Visiting Fein and Festool Power Tools in Germany
Day 3: Even though I thoroughly enjoyed the first two "recreational" days of my visit to the Stuttgart area of Germany, today was the day Festool unveiled "the good stuff." Today I got to use their new Domino DF500Q joinery machine, and it is just incredible. It won't be available in the U.S. until April 1, 2007, but here's what you can look forward to when it does arrive: a precision tool that mills multiple-sized mortises for almost any size joint you've got, and then you plug in a solid beech "domino" that is essentially a floating tenon. The dominoes are available in five sizes (from 5x30mm to 10x50mm) and feature grooved edges and faces to allow for glue displacement.
These beauties could make you forget about dowels and biscuits altogether. They combine the strength of dowels and the machining ease of a biscuit joiner, without the alignment issues that plague dowel jigs and the joint weakness of biscuits.
I had a 15-minute instruction on it from a Festool product technician, then went to work on it. Because it's similar in style to a biscuit joiner (it plunges similarly, it has fences and depth stops that are more detailed and precise but similar), it proved very intuitive to me. It works like this: The cutter is actually a specialized spiral router bit that oscillates side to side as you plunge it slowly into the workpiece. The result is a mortise rounded on the ends like you'd get with a plunge router. But setup is so much quicker than a router because of the preset stops and detents that are made to match the dominoes. The best feature on this tool is two independently retractable alignment pins on the front face. With these you can use one as an edge stop and the other just slips back inside the housing as you line up on the workpiece. (Or both retract if you don't need them.)
Using these on mating pieces proved so precise that I did not need to adjust the mortise length, which you can do ever so slightly if you feel you need just a little play for aligning multiple dominoes. Like all Festool tools, the DF500Q attaches to Festool's tool-triggered dust extractor, and it sucks up all the chips and dust. It's a very impressive tool.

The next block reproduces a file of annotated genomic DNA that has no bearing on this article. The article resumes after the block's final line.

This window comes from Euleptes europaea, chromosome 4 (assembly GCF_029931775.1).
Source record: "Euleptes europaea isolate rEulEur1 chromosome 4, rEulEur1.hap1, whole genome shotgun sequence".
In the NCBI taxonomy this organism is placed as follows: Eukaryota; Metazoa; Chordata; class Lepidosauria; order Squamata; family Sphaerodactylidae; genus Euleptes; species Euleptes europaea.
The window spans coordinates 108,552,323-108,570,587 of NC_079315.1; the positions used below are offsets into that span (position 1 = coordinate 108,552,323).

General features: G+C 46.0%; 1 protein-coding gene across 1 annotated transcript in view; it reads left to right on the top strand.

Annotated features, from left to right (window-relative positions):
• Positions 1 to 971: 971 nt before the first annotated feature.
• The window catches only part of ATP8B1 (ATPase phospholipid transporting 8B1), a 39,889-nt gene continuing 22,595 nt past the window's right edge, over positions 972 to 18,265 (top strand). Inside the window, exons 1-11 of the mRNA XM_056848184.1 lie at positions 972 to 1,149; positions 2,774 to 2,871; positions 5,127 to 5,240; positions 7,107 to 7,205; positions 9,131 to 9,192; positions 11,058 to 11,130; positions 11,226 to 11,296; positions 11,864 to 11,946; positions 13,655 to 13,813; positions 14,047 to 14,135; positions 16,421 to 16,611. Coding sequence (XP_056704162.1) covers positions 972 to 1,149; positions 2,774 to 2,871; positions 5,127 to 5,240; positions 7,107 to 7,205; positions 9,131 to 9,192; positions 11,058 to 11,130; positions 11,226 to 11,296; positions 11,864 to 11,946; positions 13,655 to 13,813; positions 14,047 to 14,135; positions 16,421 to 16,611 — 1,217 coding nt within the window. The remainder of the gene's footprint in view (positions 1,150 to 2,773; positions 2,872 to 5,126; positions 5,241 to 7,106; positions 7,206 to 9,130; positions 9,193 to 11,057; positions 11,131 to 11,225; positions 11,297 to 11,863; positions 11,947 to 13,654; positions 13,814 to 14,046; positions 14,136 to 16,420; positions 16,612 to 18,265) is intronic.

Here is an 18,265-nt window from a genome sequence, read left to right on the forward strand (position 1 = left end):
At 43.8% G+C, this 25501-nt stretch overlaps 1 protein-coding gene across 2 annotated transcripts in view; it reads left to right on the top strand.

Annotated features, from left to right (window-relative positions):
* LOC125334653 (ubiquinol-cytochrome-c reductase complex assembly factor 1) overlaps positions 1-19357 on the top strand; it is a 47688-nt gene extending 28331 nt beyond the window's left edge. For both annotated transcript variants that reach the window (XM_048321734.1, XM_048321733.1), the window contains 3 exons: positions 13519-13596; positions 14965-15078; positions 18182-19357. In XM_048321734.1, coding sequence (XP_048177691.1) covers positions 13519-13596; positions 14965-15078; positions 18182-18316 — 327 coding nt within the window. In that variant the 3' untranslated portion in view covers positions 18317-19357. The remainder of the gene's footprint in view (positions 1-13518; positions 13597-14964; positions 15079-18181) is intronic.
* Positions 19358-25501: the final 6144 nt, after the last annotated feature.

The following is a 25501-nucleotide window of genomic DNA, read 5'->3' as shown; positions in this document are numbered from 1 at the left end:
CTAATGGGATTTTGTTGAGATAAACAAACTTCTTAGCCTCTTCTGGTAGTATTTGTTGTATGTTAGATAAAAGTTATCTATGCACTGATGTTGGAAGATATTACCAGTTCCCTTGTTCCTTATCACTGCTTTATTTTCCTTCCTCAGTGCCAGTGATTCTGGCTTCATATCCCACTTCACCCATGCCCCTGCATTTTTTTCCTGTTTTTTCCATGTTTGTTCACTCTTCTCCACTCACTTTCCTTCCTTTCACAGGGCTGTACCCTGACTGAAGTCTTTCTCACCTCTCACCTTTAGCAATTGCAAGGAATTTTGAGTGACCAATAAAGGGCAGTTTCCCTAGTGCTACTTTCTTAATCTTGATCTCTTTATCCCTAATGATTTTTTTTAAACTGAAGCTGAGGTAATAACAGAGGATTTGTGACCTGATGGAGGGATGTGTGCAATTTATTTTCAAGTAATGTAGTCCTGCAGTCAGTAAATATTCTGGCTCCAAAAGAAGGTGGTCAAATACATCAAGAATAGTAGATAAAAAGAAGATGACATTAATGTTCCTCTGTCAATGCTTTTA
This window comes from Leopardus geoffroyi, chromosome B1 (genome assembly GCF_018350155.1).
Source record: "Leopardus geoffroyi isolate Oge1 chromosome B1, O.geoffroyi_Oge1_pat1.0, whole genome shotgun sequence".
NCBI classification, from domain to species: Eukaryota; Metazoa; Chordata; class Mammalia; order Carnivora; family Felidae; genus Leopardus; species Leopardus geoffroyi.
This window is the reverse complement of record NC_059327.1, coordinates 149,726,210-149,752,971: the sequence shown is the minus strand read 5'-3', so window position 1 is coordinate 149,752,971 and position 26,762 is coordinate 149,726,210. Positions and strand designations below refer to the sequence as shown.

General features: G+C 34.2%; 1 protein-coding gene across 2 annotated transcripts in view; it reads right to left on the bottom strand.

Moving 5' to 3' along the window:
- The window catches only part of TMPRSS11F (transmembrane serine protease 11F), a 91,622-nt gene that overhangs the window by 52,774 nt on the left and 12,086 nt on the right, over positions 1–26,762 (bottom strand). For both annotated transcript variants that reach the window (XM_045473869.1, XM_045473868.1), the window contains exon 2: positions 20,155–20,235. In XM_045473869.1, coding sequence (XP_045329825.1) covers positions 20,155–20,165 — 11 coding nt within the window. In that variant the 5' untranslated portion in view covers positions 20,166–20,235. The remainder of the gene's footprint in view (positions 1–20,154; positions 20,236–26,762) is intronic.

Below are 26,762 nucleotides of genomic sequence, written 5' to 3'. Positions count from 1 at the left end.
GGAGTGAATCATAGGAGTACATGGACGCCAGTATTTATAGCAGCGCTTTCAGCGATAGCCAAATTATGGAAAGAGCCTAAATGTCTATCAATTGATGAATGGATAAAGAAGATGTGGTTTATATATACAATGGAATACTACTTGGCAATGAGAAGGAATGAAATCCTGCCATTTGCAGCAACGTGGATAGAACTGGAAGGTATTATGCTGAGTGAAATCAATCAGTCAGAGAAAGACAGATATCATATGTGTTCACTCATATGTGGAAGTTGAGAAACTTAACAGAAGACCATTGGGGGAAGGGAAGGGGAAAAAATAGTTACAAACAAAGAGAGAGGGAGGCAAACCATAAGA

Festool officials have not established a retail price for the U.S. market yet, but Christian Oltzscher, president of Festool USA, said the tool alone should be in the ballpark of $700, with the accessories and dominoes extra. He did not venture a guess for the whole system.
While building my small footstool "project" with the DF500Q I also got to try out Festool's two tablesaws that are so unique you can't—and likely never will—get them in the states. These saws are essentially their circular plunge saws mounted to the underside of a table, but with a mechanism that allows you to pull the sawblade toward your workpiece.
I've got to admit it's a pretty scary tool to operate the first time because it's not natural for us American woodworkers to bring the blade toward our bodies. Now you don't have to do that; you can lock the saw in place and push your boards through like usual. But it's this pull feature that scares the puddin' out of the UL folks who decide on what tools can hit the market.
In fact, it's been small, since resolved UL issues that have helped limit the Domino's availability for the last year. Another great idea that Festool has resolved is running their electric cords inside the dust extraction hose, which eliminates the impending tangles and catches you get around workbenches and various corners. But, once again, Festool says the UL won't allow that for risk of troubles with the cord that can't be seen. Still, safety is nothing to just shrug off.
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